Goldman Sachs just released an announcement admitting it was wrong over its recent optimistic Nvidia stock rating. Goldman Sach’s chip analyst, Toshiya Hari, went so far as to remove Nvidia from their list of best ideas.
According to Hari, the firm was definitely wrong about the stock, initially underestimating how big the channel inventory build would be for mid-range gaming graphics processing units (GPUs). This inventory correction, he goes on to say, is just a one-time reset; it is not a change to the stock’s long-term growth profile. Also, he notes that it could take another six months before the market can correct to regain its confidence in the business’ growth trajectory.
By market close on Thursday, Nvidia released its fiscal third-quarter report, indicating that revenue was about $3.18 billion. This was more than $3 billion shy of the average forecast. In addition, the popular chipmaker forecast a sales range that is materially lower than expectations, which will clear roughly $2.7 billion by January +/- 2 percent, against the Wall Street consensus of $3.4 billion.
Nvidia blames the weak guidance on excess inventories within the retail channel, especially coming after the crypto-currency mining boom from earlier in the year. You see, cryptocurrency miners have been using graphics cards based on AMD’s (Advanced Micro Devices) and Nvidia’s chips to hunt and collect new bitcoins, which can then, of course, be sold or protected for future appreciation.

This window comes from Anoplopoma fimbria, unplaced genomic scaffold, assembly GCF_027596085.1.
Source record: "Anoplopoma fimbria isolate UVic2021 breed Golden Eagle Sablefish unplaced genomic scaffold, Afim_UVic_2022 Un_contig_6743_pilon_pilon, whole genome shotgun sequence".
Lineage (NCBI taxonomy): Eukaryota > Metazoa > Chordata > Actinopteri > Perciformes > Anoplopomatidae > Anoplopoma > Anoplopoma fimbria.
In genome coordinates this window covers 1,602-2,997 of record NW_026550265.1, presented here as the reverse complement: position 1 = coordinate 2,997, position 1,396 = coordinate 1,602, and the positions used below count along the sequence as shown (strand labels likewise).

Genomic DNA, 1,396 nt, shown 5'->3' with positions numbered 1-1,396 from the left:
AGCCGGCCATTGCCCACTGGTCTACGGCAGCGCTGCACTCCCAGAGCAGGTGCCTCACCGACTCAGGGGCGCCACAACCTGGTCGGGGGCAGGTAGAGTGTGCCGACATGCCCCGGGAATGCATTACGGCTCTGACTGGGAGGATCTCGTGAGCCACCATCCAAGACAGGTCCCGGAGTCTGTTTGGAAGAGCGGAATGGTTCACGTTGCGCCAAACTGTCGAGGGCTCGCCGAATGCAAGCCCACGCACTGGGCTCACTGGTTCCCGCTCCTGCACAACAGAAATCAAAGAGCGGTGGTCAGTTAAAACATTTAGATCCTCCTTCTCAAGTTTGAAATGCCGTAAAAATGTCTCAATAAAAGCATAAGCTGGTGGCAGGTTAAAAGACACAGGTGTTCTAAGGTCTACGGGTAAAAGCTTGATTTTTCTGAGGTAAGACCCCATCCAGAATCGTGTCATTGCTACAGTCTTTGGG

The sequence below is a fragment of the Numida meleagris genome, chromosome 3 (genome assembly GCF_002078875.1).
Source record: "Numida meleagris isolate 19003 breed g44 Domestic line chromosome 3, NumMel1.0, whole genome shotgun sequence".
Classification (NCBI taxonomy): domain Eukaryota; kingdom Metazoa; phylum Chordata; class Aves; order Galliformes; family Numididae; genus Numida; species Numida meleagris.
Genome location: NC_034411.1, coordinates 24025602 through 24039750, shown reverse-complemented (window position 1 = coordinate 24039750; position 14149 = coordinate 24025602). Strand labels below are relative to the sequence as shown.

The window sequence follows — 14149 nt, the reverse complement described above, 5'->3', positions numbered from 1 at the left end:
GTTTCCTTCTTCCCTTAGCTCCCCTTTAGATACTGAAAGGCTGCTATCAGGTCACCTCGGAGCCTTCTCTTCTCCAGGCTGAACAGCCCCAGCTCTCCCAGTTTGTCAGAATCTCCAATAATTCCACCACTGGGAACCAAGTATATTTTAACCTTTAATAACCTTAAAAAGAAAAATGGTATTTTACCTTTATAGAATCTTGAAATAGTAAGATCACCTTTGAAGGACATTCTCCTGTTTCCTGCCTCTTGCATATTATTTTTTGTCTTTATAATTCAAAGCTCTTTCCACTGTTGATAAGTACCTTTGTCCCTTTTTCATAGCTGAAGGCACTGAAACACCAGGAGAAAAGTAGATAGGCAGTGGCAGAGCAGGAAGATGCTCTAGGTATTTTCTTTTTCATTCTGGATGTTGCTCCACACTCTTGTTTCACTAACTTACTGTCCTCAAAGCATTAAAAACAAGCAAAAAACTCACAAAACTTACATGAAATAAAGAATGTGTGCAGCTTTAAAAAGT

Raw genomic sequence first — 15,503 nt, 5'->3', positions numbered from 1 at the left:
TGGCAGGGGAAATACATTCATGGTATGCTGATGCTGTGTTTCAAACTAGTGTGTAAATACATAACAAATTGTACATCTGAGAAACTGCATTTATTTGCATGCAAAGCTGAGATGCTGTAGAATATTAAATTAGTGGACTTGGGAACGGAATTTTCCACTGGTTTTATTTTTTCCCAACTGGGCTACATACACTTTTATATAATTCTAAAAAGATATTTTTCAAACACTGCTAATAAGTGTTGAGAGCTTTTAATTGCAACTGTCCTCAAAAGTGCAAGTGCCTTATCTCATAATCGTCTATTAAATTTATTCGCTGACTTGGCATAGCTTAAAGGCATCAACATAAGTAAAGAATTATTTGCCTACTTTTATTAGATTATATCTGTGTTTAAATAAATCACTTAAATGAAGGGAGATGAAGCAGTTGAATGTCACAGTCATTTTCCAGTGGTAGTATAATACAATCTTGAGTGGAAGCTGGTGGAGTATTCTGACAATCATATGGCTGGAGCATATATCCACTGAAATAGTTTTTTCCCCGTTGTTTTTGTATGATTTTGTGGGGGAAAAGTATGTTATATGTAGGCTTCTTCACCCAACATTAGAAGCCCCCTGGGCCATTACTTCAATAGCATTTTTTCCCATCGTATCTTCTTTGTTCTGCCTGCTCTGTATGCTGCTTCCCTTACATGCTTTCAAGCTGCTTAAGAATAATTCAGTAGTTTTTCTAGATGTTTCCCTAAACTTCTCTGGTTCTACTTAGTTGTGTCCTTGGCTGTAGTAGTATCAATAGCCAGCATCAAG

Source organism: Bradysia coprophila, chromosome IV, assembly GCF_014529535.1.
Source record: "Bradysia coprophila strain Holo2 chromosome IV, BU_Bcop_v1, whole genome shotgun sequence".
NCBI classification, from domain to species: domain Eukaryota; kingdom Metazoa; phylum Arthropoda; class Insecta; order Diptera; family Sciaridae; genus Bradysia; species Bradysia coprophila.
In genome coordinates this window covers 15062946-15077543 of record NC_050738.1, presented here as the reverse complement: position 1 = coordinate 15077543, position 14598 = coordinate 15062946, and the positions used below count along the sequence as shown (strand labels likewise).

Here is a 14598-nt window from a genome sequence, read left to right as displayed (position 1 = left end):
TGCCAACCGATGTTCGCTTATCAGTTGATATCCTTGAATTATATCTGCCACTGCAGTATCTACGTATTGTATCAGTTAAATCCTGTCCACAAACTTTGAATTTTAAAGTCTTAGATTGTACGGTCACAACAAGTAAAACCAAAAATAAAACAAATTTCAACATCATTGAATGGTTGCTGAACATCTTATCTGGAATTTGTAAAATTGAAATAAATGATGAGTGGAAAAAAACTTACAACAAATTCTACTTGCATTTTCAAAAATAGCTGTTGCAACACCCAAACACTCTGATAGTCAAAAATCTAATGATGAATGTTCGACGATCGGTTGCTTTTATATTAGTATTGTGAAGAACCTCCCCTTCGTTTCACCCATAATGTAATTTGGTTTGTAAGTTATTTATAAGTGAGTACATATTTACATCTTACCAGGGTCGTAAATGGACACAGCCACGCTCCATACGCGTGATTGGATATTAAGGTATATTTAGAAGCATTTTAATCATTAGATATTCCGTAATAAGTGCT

Mining demand has decreased, of late, because digital currency prices have been in steady decline. It is also pretty important to note that Nvidia had a $57 million charge in relation because of this decreased demand for the cryptocurrency, in the third quarter.
It should also be noted that Nvidia is only one of many tech stocks that was hit pretty hard in October. Indeed, this was the worst month for the whole of the Nasdaq Composite Index since 2008. Fortunately, the stock is up 4 percent since the first of the year.
Overall, then, shares of Nvidia are down 18.7 percent, now at $164.55.